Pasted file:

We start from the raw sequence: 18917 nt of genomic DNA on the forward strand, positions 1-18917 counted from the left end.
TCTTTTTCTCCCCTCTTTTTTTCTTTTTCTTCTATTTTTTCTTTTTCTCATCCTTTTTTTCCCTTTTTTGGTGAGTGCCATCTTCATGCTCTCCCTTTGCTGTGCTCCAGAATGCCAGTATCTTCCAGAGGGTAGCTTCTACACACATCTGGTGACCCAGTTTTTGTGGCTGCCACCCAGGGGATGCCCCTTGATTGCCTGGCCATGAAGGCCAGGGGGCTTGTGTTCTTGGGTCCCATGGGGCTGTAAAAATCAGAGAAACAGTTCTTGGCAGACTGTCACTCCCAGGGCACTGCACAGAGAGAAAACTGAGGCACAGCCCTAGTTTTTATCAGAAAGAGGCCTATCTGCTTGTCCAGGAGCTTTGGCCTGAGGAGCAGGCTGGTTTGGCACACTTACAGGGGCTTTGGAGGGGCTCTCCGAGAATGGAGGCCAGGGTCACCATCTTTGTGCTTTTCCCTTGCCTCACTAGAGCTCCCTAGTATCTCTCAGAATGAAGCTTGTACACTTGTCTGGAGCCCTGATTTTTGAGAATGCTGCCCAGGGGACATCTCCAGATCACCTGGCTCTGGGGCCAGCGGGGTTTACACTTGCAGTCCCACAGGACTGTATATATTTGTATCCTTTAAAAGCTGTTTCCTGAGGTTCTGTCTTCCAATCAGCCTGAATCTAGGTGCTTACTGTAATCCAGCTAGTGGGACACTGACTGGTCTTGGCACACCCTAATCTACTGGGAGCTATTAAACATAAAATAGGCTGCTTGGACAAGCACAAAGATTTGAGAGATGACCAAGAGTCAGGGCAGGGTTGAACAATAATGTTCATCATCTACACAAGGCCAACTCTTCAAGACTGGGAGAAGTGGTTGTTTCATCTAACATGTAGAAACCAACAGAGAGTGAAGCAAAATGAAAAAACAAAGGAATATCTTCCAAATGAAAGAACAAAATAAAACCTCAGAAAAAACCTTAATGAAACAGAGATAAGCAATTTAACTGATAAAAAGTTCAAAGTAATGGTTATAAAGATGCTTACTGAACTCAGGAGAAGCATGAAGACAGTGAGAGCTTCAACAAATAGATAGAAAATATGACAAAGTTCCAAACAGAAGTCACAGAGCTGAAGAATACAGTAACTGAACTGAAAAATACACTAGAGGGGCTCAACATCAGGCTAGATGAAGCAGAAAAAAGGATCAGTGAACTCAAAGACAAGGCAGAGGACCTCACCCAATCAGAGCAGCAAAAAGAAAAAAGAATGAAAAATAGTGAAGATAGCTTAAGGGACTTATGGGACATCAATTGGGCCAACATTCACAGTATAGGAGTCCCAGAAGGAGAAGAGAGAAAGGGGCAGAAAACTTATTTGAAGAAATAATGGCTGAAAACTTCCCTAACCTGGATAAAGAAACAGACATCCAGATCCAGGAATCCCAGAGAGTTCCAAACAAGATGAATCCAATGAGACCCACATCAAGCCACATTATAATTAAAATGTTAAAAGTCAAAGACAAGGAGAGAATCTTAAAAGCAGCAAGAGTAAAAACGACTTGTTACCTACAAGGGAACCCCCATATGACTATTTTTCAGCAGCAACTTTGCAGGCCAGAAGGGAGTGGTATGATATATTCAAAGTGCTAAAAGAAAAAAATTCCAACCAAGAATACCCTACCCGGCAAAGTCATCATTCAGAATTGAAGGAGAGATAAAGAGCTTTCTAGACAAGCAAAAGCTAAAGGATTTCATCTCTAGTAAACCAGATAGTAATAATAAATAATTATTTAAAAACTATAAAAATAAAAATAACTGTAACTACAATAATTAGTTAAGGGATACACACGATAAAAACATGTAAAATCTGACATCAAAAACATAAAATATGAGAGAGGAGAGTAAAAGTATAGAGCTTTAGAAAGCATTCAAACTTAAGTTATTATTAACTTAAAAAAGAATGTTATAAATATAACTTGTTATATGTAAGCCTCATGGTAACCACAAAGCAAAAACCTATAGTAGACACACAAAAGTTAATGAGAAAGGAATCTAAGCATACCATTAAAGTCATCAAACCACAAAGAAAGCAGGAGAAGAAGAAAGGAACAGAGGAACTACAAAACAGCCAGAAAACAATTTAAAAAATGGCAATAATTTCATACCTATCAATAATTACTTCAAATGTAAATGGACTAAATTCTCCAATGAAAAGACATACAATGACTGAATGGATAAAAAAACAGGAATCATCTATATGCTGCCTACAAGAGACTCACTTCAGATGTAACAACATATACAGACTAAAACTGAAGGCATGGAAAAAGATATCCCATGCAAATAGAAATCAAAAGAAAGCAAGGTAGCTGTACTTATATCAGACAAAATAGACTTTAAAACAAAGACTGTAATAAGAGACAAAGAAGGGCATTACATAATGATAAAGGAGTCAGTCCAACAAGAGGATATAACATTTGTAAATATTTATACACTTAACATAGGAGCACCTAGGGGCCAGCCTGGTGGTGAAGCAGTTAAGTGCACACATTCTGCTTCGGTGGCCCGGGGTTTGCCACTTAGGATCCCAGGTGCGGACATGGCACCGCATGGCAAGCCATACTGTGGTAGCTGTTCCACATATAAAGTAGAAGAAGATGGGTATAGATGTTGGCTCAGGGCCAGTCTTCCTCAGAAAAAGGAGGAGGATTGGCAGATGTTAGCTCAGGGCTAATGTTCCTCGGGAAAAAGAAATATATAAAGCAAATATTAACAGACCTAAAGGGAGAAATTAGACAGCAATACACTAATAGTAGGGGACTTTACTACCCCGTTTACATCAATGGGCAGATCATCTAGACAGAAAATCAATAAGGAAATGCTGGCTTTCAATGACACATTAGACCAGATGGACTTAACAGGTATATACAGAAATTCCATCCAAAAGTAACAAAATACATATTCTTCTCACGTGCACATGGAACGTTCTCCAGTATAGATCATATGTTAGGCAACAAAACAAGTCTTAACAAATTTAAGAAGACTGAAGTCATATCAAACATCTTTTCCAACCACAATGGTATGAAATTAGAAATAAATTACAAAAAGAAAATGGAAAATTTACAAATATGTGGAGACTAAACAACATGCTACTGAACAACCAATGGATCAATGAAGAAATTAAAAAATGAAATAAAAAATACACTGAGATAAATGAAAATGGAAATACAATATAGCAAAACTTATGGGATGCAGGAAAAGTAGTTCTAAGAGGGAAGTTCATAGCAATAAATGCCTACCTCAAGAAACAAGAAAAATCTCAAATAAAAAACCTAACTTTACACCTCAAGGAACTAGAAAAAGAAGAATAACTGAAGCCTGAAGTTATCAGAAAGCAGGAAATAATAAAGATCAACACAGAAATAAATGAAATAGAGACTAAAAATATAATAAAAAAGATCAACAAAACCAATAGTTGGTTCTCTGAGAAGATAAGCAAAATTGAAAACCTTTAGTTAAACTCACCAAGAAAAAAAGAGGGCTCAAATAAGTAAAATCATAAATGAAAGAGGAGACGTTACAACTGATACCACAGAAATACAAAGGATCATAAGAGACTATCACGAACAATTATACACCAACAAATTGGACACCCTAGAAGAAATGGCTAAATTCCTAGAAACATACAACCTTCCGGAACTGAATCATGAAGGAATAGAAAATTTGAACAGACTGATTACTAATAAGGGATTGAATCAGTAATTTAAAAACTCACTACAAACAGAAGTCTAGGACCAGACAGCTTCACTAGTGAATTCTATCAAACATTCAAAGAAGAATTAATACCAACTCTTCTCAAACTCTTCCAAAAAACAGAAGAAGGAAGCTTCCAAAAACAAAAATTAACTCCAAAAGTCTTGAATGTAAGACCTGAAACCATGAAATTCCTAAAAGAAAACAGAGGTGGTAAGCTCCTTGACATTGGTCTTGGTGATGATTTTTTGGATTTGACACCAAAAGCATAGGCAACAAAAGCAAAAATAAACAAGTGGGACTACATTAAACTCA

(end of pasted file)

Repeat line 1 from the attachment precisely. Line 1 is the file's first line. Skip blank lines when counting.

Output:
We start from the raw sequence: 18917 nt of genomic DNA on the forward strand, positions 1-18917 counted from the left end.